I [Heart] Clergy

I [Heart] Clergy

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Speaking of church, today I drove past a church in my neighborhood. Hanging on the chain link fence surrounding the church's playground was a sign that read: "We [heart] Our Pastors!" I smiled at the warmhearted gesture.

October is Clergy Appreciation Month. Admittedly, it sounds a little dull (the word clergy makes my eyes glaze over). But the concept behind this celebration comes straight from Scripture:

"The elders who direct the affairs of the church well are worthy of double honor, especially those whose work is preaching and teaching" (1 Timothy 5:17).

It's sad that we have to set aside a particular month to affirm our pastors. We should be seeking ways to affirm them year round. And Clergy Appreciation Month is a good place to start. Focus on the Family's Thriving Pastor suggests the following:

"Figure out what you can do personally to recognize and honor these leaders. A simple card, an invitation to lunch, a promise to pray for them or an offer to babysit, wash a car or mow a lawn make wonderful statements." 

So look for ways to spoil your pastors this month. How have you honored your pastor? What ideas do you have? Personally, I'm loving the banner idea...as long as the word clergy is left out of it.

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  • Comment by  kay:

    I second the suggestion to find a (small) way to support your pastor, and I think the best idea is something everyone can do: pray, pray, pray! Even better if you can ask your pastor for specific things to pray about, but if not, consider praying for his own spiritual walk, for wisdom in handling the different people and problems he's presented with regularly, for physical and emotional strength (caring for God's people is an exhausting job!), and for his relationship with his wife and children (if he's married).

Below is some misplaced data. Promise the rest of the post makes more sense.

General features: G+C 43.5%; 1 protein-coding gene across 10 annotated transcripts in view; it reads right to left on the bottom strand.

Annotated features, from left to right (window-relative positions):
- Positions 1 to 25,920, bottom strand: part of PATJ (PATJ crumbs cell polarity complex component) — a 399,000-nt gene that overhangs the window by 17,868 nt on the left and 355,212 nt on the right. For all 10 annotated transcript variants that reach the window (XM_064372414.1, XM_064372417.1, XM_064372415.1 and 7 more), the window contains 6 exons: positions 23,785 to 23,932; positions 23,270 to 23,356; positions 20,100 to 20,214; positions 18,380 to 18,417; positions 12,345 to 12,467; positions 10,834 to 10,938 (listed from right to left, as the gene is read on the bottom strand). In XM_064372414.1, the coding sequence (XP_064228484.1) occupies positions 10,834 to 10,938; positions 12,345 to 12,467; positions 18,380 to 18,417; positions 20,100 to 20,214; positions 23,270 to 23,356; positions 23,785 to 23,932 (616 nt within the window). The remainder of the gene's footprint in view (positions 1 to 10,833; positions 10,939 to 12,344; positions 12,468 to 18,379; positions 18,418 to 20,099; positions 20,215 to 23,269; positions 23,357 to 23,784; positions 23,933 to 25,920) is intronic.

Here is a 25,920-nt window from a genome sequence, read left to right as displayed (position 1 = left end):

• Comment by  Nat:

    Dear anyone,

     I have never blogged before and not sure if I should ever again. I have been reading some back and forth articles on the necessity of joining and being involved in your local church. What I have found is that single men like me are always tempted to give up.

     The churches, at least around the DC area, are all competing for your money. Due to a conservative in the White House evangelical churches these days are primarily made up of conservative young couples with small kids. The husband is the government breadwinner while the wife wants to be the stay at home mom.

     The factor is the wife,too, is educated. This factor can lead to real conflict. Women are incresingly leaders today no matter what the environment. I refer people to Pete Scazzero's wonderful book The Emotionally Healthy Church and the journey this pastor took with his wife from being too spiritually minded that almost wrecked his marriage to becoming a whole pastor (emotionally, spirtually, etc.) to himself and to his congregation.

    I think Frances Schaeffer had it right years ago; the church need not be a holy huddle on Sunday mornings. Let's challenge the culture and begin to meet in people's homes instead of having giant building programs that put people in debt. Aren't we called to be wise stewards over His resources?        

  • Comment by  Tami:

    My church is big on Pastor Appreciation Month (that's what we call it), and we're always looking for new ways to honor them. One year they gathered cards from members of the congregation and presented them (in a wrapped "gift basket") to the pastors during the church service. Another year they had a nice meal for the pastors and staff. Not sure what we'll do this year... anyone else have ideas? :)

  • Comment by  ChrisKrycho:

    The church I grew up in (small and not terribly well off financially) always found creative ways to bless our pastor.  We made him a quilt one year.  Another, we did a really neat painting that all the children and teenagers in the church contributed to.  We often had a picnic to simply celebrate and spend time together as a community.  I believe we did a song for him and his wife at one point, too...  And all of those meant far more than any expensive gift ever could have.

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